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Supreme Court 'out of control' in Az case, says Post

Move to stay Clean Elections funds 'unwarranted'

The U.S. Supreme Court is "out of control" on the subject of campaign finance regulation, says a a Friday editorial in the Washington Post.

The Post calls the high court's move to halt Clean Elections matching funds an "unwarranted intervention."

From "More judicial activism on campaign finance rules":

For more than a decade, elections for state office in Arizona have been conducted under a voluntary system of public financing. Among other provisions, participating candidates receive additional public funds if their wealthy or otherwise well-funded opponents choose not to take part in the system and to spend more than a specified amount. Some would-be big spenders challenged the law, claiming that the extra public funds violated their free speech rights. In advance of deciding whether to hear that case, the justices took the extraordinary - and extraordinarily unwise - step of issuing an emergency order to block the state from dispensing the extra funds.

The editorial takes issue with the stance, backed by conservative Arizona think-tank the Goldwater Institute, that the rights of candidates with money to burn are violated when more fuel is dumped on the rhetorical fire:

The notion that wealthy or well-funded candidates have their First Amendment speech rights violated because of extra money that flows to their opponents turns the notion of free speech on its head. Under Arizona's system, no one's speech is being silenced or squelched. There is more speech, not less, because competing candidates get extra money to have their voices heard in the clamor of an expensive campaign.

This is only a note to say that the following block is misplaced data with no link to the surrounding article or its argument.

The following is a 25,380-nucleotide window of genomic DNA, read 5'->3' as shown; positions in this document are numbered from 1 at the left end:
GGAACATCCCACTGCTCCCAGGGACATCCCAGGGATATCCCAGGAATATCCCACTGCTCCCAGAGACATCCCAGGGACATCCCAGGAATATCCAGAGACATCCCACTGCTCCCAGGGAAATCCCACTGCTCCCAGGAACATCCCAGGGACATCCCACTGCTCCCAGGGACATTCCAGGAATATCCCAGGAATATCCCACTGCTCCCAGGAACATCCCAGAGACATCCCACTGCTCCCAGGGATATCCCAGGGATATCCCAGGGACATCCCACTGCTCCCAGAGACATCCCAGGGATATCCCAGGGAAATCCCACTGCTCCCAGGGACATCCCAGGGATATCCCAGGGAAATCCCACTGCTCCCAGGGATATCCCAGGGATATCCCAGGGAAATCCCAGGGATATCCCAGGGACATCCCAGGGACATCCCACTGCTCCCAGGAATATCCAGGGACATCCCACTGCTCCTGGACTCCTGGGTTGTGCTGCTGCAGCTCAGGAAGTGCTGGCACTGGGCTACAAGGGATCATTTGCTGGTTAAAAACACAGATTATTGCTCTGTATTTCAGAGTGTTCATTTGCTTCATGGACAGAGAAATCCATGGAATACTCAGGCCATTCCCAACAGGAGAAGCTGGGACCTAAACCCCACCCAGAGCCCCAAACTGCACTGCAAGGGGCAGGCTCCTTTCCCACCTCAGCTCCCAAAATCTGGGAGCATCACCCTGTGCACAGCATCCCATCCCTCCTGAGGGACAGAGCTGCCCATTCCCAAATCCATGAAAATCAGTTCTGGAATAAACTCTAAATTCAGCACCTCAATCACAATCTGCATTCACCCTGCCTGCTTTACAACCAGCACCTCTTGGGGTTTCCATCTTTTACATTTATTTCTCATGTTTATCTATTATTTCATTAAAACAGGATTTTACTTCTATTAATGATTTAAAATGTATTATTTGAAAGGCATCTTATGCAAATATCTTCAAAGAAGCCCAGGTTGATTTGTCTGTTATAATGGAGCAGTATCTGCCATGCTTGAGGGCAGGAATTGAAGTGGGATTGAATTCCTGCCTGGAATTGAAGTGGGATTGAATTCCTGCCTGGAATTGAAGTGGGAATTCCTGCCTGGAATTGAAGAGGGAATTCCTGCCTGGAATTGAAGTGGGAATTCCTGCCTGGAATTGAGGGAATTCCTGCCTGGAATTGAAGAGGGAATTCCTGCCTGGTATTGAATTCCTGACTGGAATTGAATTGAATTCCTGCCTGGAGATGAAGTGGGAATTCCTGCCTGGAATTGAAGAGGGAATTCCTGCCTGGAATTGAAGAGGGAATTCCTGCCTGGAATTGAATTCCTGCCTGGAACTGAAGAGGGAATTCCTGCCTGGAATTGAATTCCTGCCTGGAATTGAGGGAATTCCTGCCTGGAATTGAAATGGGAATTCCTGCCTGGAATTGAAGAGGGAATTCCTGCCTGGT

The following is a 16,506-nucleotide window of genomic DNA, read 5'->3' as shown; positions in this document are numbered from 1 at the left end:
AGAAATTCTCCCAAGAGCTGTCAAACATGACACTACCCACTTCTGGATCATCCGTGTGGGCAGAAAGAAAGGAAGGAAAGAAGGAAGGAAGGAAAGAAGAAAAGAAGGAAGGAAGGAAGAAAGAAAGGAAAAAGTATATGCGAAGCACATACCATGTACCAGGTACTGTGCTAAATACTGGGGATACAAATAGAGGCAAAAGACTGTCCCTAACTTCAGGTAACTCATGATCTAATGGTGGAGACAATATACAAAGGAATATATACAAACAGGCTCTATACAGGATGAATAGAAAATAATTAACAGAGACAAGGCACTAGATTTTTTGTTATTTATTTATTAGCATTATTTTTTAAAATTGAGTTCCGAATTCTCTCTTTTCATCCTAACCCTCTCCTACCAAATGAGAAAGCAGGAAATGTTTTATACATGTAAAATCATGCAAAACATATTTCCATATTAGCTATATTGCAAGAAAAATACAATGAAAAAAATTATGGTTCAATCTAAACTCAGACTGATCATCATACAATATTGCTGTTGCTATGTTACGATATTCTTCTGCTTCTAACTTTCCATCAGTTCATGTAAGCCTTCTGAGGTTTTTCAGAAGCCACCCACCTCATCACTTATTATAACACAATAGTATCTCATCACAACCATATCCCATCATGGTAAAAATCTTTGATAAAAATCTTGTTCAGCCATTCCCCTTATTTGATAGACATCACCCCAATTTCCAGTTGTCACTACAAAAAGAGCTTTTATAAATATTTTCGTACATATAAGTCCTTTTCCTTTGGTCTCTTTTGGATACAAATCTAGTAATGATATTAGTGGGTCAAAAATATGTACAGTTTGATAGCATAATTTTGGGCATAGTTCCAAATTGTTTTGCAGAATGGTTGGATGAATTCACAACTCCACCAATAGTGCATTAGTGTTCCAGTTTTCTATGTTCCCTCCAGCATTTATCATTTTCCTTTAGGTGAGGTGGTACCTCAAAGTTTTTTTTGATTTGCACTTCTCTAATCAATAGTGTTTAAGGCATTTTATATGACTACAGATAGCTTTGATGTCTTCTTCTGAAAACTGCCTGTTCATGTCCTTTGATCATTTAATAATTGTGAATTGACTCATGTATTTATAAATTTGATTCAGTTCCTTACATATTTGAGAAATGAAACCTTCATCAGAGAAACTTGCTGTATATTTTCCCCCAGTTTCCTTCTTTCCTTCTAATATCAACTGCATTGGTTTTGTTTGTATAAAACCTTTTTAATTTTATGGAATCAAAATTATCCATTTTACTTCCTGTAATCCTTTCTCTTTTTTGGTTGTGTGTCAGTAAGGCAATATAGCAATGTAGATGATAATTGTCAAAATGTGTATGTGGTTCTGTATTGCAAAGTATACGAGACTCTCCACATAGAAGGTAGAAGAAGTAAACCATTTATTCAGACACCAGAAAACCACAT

***

Those who complain about judicial activism might start with the current court's campaign finance jurisprudence.

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The Clean Elections Commission has asked Gov. Jan Brewer to call for a special session of the legislature to "reduce teh unfair effects of the ruling" by the high court, the agency said in a press release.

The commission is also exploring whether an earlier ruling by the U.S. District Court may allow it to provide funding to candidates impacted by the stay on an emergency basis.

"Candidates ran using the Clean Elections system with the understanding that the current funding levels would be in place for the entire election cycle," said Todd Lang, the commission's executive director, in a press release.  

"The legislature can remedy the situation by increasing the funding amount to the level expected by the people when they passed the Clean Elections Act or by allowing participating candidates to drop out when funding is reduced."

What's your take?

Should Arizona continue to give limited matching funds to candidates who are outspent by those who don't run within the Clean Elections system?

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1 comment on this story

1
Jun 11, 2010, 3:36 pm
-0 +0

Clean Elections are another example of voters wishes/desires/wants in action. 
The Supremes want to see all forms of communism made illegal.

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